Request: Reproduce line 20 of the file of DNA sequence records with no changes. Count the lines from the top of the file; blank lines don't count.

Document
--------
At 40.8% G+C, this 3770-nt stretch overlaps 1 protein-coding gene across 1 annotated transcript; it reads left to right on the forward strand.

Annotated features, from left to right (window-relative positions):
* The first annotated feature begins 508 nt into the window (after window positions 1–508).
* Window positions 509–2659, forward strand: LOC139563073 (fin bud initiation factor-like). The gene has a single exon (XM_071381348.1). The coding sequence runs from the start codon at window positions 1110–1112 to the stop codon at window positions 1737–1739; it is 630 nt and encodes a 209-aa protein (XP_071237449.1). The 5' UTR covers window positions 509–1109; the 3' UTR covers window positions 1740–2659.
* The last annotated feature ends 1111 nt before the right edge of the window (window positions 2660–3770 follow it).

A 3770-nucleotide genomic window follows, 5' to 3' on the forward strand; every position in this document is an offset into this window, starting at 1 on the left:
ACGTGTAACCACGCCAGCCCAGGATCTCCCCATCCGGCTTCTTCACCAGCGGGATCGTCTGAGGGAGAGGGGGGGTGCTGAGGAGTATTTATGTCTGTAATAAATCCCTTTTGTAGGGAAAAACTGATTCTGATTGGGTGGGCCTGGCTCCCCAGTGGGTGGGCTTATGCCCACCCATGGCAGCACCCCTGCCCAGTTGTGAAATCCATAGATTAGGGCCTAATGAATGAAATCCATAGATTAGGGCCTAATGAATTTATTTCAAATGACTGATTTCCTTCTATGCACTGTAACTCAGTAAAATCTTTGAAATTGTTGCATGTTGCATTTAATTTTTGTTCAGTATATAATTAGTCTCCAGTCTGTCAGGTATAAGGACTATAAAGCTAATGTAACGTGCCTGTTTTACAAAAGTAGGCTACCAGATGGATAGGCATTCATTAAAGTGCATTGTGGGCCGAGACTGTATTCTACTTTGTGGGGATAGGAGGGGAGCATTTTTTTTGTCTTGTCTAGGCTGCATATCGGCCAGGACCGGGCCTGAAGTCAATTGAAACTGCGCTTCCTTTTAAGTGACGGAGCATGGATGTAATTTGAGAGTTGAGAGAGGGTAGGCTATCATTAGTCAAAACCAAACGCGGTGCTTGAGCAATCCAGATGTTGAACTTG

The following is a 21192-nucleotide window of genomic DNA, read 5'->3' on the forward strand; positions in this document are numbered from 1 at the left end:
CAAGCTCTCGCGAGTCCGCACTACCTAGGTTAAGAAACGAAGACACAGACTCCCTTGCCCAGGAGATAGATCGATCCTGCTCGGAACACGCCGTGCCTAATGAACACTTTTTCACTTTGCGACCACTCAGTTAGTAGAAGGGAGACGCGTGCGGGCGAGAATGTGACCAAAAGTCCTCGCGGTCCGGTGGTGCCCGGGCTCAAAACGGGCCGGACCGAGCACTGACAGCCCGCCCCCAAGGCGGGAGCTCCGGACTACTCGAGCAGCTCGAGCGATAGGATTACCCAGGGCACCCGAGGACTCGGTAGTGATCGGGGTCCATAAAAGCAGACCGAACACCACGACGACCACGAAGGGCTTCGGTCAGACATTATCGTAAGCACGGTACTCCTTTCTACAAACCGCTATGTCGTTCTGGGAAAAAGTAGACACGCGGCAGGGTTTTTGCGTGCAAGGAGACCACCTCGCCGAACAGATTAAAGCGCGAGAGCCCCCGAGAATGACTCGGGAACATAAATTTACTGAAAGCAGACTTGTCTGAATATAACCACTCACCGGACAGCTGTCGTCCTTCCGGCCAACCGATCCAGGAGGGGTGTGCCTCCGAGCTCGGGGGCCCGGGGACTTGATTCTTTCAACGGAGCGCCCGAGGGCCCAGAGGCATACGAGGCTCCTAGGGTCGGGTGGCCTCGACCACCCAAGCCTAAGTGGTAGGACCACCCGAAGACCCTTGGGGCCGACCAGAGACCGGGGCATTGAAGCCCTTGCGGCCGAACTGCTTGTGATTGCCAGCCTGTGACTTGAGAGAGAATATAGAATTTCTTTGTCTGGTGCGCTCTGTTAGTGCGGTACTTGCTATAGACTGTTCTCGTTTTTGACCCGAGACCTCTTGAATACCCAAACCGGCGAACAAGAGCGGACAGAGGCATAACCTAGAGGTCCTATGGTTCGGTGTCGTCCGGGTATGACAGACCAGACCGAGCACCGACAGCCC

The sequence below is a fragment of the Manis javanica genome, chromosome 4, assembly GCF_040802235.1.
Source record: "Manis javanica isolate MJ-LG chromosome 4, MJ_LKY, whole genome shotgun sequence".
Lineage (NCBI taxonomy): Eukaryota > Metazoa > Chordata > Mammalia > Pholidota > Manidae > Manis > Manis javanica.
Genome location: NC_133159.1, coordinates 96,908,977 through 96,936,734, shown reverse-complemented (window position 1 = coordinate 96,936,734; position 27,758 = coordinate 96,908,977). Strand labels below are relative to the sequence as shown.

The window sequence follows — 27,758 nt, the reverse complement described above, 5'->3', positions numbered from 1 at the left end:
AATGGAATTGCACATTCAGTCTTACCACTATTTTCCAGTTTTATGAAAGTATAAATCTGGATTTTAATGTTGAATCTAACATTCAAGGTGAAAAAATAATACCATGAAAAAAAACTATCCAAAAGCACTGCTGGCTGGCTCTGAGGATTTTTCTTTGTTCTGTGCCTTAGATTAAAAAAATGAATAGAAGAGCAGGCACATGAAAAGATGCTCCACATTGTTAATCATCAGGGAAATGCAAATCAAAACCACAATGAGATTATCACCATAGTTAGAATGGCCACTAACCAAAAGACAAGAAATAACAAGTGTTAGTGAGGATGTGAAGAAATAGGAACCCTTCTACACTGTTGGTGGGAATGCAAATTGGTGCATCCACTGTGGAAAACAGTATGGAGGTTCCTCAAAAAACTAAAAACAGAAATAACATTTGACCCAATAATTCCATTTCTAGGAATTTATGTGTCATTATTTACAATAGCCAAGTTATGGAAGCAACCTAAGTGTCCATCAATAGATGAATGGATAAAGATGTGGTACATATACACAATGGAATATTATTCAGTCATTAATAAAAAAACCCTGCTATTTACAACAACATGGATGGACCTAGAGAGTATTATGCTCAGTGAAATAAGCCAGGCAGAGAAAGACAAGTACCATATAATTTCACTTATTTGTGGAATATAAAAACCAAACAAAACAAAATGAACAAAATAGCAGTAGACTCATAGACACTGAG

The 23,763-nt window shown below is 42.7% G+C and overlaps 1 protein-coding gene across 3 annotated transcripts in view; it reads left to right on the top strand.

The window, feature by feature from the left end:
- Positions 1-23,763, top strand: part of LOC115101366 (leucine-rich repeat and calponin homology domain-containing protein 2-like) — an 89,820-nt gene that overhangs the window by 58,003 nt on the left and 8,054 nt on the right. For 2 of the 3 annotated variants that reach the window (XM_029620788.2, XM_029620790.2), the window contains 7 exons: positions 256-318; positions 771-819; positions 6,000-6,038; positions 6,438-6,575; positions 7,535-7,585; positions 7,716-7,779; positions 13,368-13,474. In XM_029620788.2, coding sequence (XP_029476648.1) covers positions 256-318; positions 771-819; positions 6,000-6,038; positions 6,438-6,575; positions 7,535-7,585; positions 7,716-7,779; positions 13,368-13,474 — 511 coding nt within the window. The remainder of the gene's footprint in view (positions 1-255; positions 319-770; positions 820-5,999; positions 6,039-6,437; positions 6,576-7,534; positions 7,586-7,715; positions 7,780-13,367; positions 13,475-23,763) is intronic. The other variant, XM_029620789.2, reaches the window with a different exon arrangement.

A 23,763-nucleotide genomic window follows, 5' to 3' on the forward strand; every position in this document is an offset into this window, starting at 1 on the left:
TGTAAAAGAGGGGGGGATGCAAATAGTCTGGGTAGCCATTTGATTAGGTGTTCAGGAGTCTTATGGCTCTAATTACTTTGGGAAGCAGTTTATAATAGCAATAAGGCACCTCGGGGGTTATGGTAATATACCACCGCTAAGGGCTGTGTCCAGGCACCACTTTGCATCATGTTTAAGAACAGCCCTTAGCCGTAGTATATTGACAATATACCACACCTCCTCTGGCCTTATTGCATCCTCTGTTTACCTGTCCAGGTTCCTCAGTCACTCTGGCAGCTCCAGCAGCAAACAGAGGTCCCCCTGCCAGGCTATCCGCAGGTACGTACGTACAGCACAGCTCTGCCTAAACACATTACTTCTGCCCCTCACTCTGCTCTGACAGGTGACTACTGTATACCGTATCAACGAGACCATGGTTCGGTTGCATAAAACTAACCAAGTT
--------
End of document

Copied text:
TGTAAAAGAGGGGGGGATGCAAATAGTCTGGGTAGCCATTTGATTAGGTGTTCAGGAGTCTTATGGCTCTAATTACTTTGGGAAGCAGTTTATAATAGCAATAAGGCACCTCGGGGGTTATGGTAATATACCACCGCTAAGGGCTGTGTCCAGGCACCACTTTGCATCATGTTTAAGAACAGCCCTTAGCCGTAGTATATTGACAATATACCACACCTCCTCTGGCCTTATTGCATCCTCTGTTTACCTGTCCAGGTTCCTCAGTCACTCTGGCAGCTCCAGCAGCAAACAGAGGTCCCCCTGCCAGGCTATCCGCAGGTACGTACGTACAGCACAGCTCTGCCTAAACACATTACTTCTGCCCCTCACTCTGCTCTGACAGGTGACTACTGTATACCGTATCAACGAGACCATGGTTCGGTTGCATAAAACTAACCAAGTT